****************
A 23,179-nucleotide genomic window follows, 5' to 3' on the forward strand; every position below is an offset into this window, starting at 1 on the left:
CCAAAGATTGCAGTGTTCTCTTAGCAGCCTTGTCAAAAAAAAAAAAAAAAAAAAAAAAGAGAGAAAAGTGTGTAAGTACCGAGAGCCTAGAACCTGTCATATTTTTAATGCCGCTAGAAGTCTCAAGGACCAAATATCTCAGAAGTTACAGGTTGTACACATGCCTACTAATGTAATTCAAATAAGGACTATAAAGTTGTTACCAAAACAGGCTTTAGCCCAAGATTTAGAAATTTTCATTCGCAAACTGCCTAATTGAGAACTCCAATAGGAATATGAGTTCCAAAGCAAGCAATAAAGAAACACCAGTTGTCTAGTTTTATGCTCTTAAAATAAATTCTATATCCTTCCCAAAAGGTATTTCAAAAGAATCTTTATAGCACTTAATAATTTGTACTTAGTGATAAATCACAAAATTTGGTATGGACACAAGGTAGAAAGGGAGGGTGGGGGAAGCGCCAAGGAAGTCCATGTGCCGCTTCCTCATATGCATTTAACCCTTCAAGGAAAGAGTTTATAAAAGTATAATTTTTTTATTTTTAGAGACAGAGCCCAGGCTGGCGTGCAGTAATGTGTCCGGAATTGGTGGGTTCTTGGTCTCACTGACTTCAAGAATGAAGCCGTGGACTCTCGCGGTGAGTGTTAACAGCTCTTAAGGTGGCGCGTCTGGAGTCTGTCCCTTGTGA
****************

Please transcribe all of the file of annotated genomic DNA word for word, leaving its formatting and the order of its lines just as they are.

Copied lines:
A 23,179-nucleotide genomic window follows, 5' to 3' on the forward strand; every position below is an offset into this window, starting at 1 on the left:
CCAAAGATTGCAGTGTTCTCTTAGCAGCCTTGTCAAAAAAAAAAAAAAAAAAAAAAAAGAGAGAAAAGTGTGTAAGTACCGAGAGCCTAGAACCTGTCATATTTTTAATGCCGCTAGAAGTCTCAAGGACCAAATATCTCAGAAGTTACAGGTTGTACACATGCCTACTAATGTAATTCAAATAAGGACTATAAAGTTGTTACCAAAACAGGCTTTAGCCCAAGATTTAGAAATTTTCATTCGCAAACTGCCTAATTGAGAACTCCAATAGGAATATGAGTTCCAAAGCAAGCAATAAAGAAACACCAGTTGTCTAGTTTTATGCTCTTAAAATAAATTCTATATCCTTCCCAAAAGGTATTTCAAAAGAATCTTTATAGCACTTAATAATTTGTACTTAGTGATAAATCACAAAATTTGGTATGGACACAAGGTAGAAAGGGAGGGTGGGGGAAGCGCCAAGGAAGTCCATGTGCCGCTTCCTCATATGCATTTAACCCTTCAAGGAAAGAGTTTATAAAAGTATAATTTTTTTATTTTTAGAGACAGAGCCCAGGCTGGCGTGCAGTAATGTGTCCGGAATTGGTGGGTTCTTGGTCTCACTGACTTCAAGAATGAAGCCGTGGACTCTCGCGGTGAGTGTTAACAGCTCTTAAGGTGGCGCGTCTGGAGTCTGTCCCTTGTGA